Clinton appears at a Jennifer Lopez concert in downtown Miami tonight.

October 28, 2016

Broward judge rules in favor of elections officials in marijuana ballot case

Snipes pix


A Broward judge ruled Friday morning that the county’s elections office has already taken appropriate steps to rectify the problem of a few ballots that omitted the medical marijuana amendment.

Circuit Judge Carol-Lisa Phillips issued an order shortly before noon denying a motion by a marijuana legalization group that sued Broward Supervisor of Elections Brenda Snipes last week after two Oakland Park voters received absentee ballots that omitted Amendment 2 to legalize medical marijuana statewide. Later, two Plantation voters also received mail-in ballots that omitted the amendment.

Phillips wrote that NORML of Florida failed to “demostrate irreparable harm or a violation of a clear civil right.”

Norm Kent, the attorney who sued Snipes on behalf of NORML, had asked the court to order Snipes to post signs at polling places and on social media and the mail alerting voters to check their ballots to verify they contain the amendment. But Phillips wrote that Snipes had already taken steps to fix the situation, including providing replacement ballots to those who asked for them and by instructing election officials to examine ballots to determine if they contain the amendment.

Keep reading here.
Miami Herald photo of Brenda Snipes by Marsha Halper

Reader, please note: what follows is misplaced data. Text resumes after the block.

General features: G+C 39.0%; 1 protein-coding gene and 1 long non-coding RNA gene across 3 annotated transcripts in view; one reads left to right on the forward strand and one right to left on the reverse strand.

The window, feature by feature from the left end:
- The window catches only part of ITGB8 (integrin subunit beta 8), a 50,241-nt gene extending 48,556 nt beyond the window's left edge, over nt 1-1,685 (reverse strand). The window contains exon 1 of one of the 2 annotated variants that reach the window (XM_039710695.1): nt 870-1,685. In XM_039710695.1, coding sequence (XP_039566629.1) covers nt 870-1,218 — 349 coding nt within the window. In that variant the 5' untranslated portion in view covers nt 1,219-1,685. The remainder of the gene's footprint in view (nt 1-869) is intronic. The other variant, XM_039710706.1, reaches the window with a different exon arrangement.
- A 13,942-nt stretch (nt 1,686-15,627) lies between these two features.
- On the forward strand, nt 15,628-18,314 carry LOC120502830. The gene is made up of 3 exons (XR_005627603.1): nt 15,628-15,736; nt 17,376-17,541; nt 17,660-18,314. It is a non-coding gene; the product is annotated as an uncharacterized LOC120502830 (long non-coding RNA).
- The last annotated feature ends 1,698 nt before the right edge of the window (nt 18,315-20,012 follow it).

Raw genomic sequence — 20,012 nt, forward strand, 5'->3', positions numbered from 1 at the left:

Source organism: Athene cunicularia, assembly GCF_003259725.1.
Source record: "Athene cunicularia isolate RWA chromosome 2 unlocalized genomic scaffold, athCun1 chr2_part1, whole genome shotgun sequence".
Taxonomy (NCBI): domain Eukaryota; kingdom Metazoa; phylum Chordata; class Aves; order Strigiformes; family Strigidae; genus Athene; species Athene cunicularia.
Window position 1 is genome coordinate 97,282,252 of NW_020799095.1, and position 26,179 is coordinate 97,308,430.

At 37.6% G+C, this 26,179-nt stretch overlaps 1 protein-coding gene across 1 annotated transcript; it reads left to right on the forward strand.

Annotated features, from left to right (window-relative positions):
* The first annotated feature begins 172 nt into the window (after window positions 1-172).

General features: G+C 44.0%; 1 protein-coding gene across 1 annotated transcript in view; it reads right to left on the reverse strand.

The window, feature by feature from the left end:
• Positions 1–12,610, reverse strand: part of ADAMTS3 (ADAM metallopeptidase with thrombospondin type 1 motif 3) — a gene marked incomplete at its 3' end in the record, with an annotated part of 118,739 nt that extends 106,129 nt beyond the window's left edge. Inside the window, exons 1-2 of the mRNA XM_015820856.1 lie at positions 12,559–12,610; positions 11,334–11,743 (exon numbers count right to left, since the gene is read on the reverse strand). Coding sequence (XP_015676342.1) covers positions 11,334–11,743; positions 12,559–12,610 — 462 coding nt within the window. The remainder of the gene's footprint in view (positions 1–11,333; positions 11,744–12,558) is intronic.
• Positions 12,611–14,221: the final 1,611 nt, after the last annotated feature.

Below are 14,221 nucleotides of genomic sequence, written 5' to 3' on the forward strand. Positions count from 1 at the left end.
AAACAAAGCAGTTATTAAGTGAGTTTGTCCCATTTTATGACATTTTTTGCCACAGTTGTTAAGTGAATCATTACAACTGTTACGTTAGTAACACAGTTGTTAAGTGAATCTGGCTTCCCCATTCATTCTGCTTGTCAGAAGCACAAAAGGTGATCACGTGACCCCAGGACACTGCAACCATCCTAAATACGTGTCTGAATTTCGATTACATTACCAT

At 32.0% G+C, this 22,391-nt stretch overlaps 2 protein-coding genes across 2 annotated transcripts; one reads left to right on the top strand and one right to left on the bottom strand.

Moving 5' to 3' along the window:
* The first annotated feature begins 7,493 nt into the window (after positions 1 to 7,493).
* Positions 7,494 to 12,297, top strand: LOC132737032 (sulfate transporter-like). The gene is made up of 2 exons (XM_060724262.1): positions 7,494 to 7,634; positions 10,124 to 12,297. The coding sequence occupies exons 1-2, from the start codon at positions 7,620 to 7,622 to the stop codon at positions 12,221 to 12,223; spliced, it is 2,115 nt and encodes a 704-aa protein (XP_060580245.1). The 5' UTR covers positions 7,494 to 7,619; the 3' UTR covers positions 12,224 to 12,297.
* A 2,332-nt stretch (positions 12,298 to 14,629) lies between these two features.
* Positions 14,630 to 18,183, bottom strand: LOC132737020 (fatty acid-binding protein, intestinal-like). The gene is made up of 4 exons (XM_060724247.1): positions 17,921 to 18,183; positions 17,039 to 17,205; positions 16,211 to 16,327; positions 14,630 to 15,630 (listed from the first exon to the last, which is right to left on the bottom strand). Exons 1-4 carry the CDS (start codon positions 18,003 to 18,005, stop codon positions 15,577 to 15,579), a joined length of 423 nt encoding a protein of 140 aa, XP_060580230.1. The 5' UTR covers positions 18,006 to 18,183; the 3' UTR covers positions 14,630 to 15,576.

October 27, 2016

Broward judge hears witnesses in marijuana ballot case

Snipes pix


A Broward judge said Thursday she will rule promptly in a case filed by marijuana legalization activists who sued the Broward Supervisor of Elections after a few ballots were found that lacked the medical marijuana amendment.

Norm Kent, a lawyer for NORML of Florida, asked Judge Carol-Lisa Phillips to order elections officials to post signs at polling places to alert voters to look for Amendment 2, a constitutional amendment to allow medical marijuana.

A lawyer for Supervisor of Elections Brenda Snipes argued that signs aren't necessary and that Snipes has already taken appropriate steps to protect the voting process.

Keep reading here.


Fact-checking Marco Rubio and Patrick Murphy in Broward College debate



U.S. Sen. Marco Rubio and U.S. Rep. Patrick Murphy clashed over Obamacare and each other’s resumes Wednesday night in their second and final debate for Rubio’s Senate seat.

The pair met at Broward College in Davie with less than two weeks before Election Day.

PolitiFact Florida fact-checked statements each candidate made during the event. Here’s our running list of things we’ve examined.

Keep reading here.